• Clothing Issues: Is there a company dress code? Is there an unwritten dress code? Do you know what it is? Are you dressed for work, or for after work? Do you know the difference between professional and unprofessional, or something that's too seductive?
  • Language Issues: Do you know what's acceptable and what's not? Do you swear when angry or stressed? Does your volume go up? Could what you say, or how you say it, be interpreted as abusive or abrasive?
  • Self-Disclosure Issues: Do you tell your co-workers more about yourself than they need to know? Are your co-workers comfortable with what you disclose? Do you stop when you sense discomfort?
  • Personal Space Issues: In the comedy Seinfeld, Jerry would complain about "Close Talkers"—people who invaded his personal space. Are you standing or sitting too close to your co-workers for comfort?
  • Physical Contact Issues: You may "be a hugger," but your co-workers may not.

"Conflict around these issues is usually the result of a conversation that didn't happen," says Bertram. "It's easy to get offended, but it's more effective to clearly state your own boundaries and expectations and respect the boundaries set by others."

If having a conversation doesn't help, or you don't know how to initiate a conversation about a behavior or co-worker that crosses your lines, your VITAL WorkLife benefit can help.

ADDRESSING BOUNDARY ISSUES: HOW YOUR EAP BENEFIT CAN HELP

Your EAP benefit includes free and confidential professional support services from VITAL WorkLife—24 hours a day, 365 days per year—to help you and your co-workers establish boundaries that work.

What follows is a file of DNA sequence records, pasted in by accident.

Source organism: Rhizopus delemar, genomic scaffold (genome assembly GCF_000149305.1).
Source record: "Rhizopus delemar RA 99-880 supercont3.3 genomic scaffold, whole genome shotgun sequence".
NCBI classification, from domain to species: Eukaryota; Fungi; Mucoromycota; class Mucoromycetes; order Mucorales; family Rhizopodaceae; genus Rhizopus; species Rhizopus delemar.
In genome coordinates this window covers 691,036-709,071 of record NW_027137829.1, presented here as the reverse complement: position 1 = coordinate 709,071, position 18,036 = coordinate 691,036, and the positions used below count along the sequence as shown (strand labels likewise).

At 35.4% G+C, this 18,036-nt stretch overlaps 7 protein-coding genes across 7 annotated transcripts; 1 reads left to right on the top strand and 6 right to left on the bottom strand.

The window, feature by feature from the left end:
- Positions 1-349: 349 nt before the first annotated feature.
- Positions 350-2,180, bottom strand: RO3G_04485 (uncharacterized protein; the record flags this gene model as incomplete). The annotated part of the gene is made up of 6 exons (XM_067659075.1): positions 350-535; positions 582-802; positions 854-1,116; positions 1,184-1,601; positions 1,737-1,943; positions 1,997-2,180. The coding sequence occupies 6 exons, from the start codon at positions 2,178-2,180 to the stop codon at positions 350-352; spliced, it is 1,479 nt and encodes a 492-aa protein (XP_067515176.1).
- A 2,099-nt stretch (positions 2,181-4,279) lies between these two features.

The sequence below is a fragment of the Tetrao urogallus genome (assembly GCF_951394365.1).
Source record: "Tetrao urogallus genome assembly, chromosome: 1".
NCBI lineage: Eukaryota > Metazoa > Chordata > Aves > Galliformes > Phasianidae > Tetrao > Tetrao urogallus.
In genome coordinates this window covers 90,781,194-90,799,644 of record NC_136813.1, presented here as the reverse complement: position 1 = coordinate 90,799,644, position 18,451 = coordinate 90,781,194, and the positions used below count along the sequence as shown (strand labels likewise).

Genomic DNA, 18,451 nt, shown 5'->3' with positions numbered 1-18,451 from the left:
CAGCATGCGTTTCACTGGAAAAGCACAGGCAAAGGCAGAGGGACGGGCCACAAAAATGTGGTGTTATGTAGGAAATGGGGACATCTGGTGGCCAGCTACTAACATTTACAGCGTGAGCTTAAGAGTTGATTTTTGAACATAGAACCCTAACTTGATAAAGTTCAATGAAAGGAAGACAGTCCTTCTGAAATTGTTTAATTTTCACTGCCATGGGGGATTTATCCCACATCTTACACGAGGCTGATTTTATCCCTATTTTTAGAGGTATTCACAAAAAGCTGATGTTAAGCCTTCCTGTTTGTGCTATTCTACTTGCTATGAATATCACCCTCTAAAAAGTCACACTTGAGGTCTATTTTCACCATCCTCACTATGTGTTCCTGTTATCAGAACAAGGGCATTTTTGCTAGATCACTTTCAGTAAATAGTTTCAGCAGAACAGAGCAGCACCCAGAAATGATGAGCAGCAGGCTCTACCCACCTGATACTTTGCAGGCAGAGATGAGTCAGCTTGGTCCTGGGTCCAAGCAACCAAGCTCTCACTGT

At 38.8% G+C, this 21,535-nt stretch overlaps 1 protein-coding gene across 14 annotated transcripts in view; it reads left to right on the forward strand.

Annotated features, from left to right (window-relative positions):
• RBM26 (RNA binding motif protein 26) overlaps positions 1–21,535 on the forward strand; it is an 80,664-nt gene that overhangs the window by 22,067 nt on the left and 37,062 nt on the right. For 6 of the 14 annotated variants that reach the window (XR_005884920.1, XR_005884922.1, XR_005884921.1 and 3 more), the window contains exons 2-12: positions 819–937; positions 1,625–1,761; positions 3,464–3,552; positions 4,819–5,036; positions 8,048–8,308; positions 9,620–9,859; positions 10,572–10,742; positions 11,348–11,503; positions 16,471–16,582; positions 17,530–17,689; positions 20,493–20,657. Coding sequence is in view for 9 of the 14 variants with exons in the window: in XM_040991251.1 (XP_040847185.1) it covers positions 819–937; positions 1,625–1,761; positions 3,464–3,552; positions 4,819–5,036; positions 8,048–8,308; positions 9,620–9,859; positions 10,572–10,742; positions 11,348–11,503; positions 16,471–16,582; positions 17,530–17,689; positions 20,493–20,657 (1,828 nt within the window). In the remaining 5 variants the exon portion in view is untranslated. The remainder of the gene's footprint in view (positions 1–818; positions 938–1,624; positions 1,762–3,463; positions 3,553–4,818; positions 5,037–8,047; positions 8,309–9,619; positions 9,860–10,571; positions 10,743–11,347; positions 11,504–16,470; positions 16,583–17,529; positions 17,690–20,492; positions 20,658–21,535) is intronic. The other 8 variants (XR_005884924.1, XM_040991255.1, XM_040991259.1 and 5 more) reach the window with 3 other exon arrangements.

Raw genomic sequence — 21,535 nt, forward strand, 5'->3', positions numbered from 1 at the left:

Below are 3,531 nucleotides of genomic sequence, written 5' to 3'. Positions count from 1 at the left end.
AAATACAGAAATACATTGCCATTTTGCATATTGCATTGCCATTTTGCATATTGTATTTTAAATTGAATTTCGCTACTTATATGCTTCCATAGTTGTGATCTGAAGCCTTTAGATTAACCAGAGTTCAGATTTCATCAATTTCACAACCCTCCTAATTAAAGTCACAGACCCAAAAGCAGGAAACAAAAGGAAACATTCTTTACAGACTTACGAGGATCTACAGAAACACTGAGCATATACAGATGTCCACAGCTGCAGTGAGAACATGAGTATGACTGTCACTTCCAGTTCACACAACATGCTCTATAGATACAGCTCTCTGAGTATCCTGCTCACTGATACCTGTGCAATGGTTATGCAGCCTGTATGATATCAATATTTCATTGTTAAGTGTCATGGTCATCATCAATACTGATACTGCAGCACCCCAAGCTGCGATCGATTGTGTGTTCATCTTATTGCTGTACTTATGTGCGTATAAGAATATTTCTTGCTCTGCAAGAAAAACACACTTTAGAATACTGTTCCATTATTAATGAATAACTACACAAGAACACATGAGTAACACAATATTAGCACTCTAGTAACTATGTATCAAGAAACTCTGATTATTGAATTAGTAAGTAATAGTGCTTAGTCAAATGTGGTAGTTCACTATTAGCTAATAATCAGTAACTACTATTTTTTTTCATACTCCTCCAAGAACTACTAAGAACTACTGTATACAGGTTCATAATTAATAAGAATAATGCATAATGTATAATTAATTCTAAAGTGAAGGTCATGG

"We can help you decide which issues can be addressed co-worker to co-worker, determine which issues need to be brought to a manager, and learn how to better tolerate situations that can't be easily or immediately resolved," notes Bertram.

Do you have a family member who's dealing with boundary issues at home or at work? Your EAP benefit is also available free to them. Want a face-to-face counseling session? All you have to do is ask.

"For many people, a little coaching on how to approach a co-worker is all it takes to get a productive discussion started," says Bertram. "If a co-worker doesn't know that what they're doing is distracting or irritating, they're not likely to stop. In many instances talking about the situation has an immediate positive impact."

MORE ABOUT BOUNDARY ISSUES: HELPFUL ONLINE RESOURCES

On your Member Website, you'll find helpful articles and links to resources that can help you learn more about and cope with boundary issues including:

  • Common Conflicts: Addressing Power Imbalances
  • Anticipating Conflicts Likely to Arise in the Workplace
  • Agree to Disagree: Listen and Learn
  • Characters in the Corporate Culture

Accessing these resources is easy. Simply follow these steps:

  1. To find these articles, go to VITALWorkLife.com, click on member login and enter your user name and password.
  2. On the page that comes up, in the left hand column, click on the "Your Work & Life Resources" button.
  3. In the shaded area at the top of the screen, click on the pull down menu that says "Working" and go to "Effective Employee."
  4. In the Articles Section on the left side, click on "View All."

Pathways to Well Being: call VITAL WorkLife at 800.383.1908  or access resources through your VITAL WorkLife App